Economic impact

Hurricane Harvey's impact on the oil industry is clear, but it's difficult to determine how much of an impact Harvey will continue to have on gas prices and the economy, especially due to Irma’s impending strike and the other tropical storms heading towards the east coast later this month. The United States is no stranger to natural disaster's impact on the economy. Hurricane Katrina spiked gas prices and left over one million Americans unemployed. Similarly, Harvey has risen gas prices to a 2-year high and shut down the nation’s largest oil refinery. Total unemployment rates are unclear after Harvey as of yet, but officials anticipate the worst. While the number of houses destroyed during Harvey is less than Katrina’s total of over 800,000, most homes were not covered by insurance. FEMA estimated that about “450,000 people were likely to seek federal aid” as a result of poor insurance coverage. As a comparison, Harvey will likely be just as expensive as, if not more than, Hurricane Katrina.

Nature will win if we decide that we can beat it.
— Bill Read, NWS Galveston

Environmental Impact

While the financial destruction of the two hurricanes is similar, the impact on the environment is not as easily measured. In Katrina’s case, “Rain was not the main problem.” Relatively little rain fell during Katrina, but, during Harvey, rainfall reached up to 50 inches, causing massive amounts of flooding and damage - more than Houston sees in an entire year. The sheer size and speed of Katrina managed to ruin New Orleans whereas Harvey doused Houston in more rain than it could handle. With the threat of more storms, it is still uncertain how long recovery will take.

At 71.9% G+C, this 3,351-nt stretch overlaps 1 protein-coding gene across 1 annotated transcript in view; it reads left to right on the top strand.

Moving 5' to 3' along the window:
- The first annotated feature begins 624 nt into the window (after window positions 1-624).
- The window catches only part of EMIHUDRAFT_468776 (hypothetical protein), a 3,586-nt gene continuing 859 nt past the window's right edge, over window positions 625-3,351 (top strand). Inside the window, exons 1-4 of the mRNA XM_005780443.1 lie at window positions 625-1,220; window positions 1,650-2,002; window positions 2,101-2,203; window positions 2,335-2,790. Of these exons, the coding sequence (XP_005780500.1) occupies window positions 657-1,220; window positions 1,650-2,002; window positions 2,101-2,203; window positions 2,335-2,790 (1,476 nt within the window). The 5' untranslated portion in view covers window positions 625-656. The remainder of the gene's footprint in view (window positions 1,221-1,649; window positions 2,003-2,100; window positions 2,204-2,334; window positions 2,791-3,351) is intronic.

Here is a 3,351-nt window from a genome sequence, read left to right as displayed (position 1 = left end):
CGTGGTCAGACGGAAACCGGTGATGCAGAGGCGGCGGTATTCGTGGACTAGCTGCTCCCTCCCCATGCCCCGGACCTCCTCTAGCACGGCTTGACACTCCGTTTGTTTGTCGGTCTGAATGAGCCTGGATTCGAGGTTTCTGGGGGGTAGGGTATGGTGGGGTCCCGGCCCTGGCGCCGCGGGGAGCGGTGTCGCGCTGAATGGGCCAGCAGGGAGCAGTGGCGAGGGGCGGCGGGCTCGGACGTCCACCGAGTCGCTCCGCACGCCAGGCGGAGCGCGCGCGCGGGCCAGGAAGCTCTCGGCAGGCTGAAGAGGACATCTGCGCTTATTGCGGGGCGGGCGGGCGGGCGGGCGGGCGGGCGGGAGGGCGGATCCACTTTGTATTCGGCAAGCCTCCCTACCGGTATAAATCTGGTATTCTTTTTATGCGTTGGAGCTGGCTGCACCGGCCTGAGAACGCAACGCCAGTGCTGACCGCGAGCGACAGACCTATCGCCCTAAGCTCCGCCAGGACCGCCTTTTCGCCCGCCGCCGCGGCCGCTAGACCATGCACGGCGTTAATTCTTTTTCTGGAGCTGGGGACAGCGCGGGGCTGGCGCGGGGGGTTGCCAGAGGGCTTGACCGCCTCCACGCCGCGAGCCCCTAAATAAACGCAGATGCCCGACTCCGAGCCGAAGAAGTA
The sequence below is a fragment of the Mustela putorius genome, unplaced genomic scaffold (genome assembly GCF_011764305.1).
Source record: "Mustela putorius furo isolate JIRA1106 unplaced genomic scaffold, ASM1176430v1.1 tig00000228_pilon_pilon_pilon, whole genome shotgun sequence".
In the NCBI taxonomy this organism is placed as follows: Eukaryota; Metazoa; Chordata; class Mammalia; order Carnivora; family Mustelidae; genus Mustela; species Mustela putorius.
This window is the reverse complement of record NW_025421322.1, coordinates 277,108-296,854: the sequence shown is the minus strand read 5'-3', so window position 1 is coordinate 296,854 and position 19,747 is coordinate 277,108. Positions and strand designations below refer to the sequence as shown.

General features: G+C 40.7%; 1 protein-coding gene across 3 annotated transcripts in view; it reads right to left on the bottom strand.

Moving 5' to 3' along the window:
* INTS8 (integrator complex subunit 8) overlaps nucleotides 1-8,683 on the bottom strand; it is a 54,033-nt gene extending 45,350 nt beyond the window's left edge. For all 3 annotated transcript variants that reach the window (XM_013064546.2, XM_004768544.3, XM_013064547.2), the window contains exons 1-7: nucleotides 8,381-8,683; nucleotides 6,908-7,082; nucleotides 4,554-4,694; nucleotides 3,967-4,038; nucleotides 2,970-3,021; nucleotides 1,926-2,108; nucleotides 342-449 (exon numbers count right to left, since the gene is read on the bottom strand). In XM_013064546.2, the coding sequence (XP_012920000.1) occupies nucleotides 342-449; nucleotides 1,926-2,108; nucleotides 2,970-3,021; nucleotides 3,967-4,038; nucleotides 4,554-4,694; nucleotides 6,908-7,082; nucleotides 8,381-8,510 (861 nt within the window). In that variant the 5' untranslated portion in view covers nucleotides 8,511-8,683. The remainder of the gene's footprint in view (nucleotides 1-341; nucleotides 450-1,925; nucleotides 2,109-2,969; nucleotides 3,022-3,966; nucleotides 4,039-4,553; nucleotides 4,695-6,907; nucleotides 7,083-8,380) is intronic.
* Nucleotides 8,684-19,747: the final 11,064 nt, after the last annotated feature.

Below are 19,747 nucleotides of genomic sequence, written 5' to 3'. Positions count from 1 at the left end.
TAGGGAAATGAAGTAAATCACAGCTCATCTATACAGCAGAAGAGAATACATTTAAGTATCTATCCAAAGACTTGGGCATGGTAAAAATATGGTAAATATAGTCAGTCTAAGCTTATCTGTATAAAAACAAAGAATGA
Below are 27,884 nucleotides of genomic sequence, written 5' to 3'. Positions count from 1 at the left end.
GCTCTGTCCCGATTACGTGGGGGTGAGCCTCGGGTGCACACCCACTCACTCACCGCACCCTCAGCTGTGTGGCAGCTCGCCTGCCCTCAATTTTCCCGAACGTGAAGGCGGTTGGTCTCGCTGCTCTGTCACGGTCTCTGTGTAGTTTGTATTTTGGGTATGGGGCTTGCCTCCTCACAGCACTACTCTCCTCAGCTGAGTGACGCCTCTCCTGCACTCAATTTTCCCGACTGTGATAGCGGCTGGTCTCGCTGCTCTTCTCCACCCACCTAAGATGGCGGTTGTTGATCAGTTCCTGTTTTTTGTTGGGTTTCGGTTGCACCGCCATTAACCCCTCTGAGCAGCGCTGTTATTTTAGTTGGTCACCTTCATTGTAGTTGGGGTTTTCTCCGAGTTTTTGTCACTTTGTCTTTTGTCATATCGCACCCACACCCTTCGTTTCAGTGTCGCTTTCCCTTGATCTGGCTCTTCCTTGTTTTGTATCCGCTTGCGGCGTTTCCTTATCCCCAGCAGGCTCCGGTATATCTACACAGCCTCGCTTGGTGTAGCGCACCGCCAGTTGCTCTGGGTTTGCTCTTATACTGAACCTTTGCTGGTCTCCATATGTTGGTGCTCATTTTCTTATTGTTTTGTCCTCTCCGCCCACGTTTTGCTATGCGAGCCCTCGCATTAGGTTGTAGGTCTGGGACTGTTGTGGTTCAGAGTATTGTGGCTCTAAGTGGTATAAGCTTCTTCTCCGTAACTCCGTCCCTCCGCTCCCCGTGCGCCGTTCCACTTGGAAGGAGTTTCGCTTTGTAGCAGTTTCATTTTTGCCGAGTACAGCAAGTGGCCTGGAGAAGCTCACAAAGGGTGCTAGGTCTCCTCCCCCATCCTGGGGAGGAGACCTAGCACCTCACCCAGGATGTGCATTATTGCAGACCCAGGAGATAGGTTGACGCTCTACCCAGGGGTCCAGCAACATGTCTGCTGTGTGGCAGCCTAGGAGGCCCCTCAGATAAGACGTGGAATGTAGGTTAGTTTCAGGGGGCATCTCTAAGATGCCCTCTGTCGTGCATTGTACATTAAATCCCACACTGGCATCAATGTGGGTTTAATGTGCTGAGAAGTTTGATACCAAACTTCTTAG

"unusually warm" waters caused Katrina's 

rapid intensity

-- Robert Leben, George Born and Jim Scott


Not only do hurricanes’ means of destruction vary, but the lessons the nation learn as a result of the disaster also differ. For instance, after Katrina, the nation realized how unprepared it really is and started planning hurricane relief efforts in hopes to bolster the economy and lessen the damages caused by severe hurricanes. On the other hand, Hurricane Harvey has inspired concerns about climate change and conversations about new insurance policies. The 2014 National Climate Assessment told Insideclimate News that “the intensity, frequency, and duration of North Atlantic hurricanes have increased since the early 1980s” because of climate change. Consequently, the United States will likely face stronger storms - category 4 and 5 hurricanes. The widespread effect these hurricanes have on the nation could lead to helpful government action and increased public awareness.

Lessons in history

As the country mourns its losses sustained during Hurricane Harvey and prepares for Hurricane Irma, it's important to remember that comparing current storms to storms of the past allows the United States to learn from them to better predict how future storms will impact the nation and avoid costly mistakes.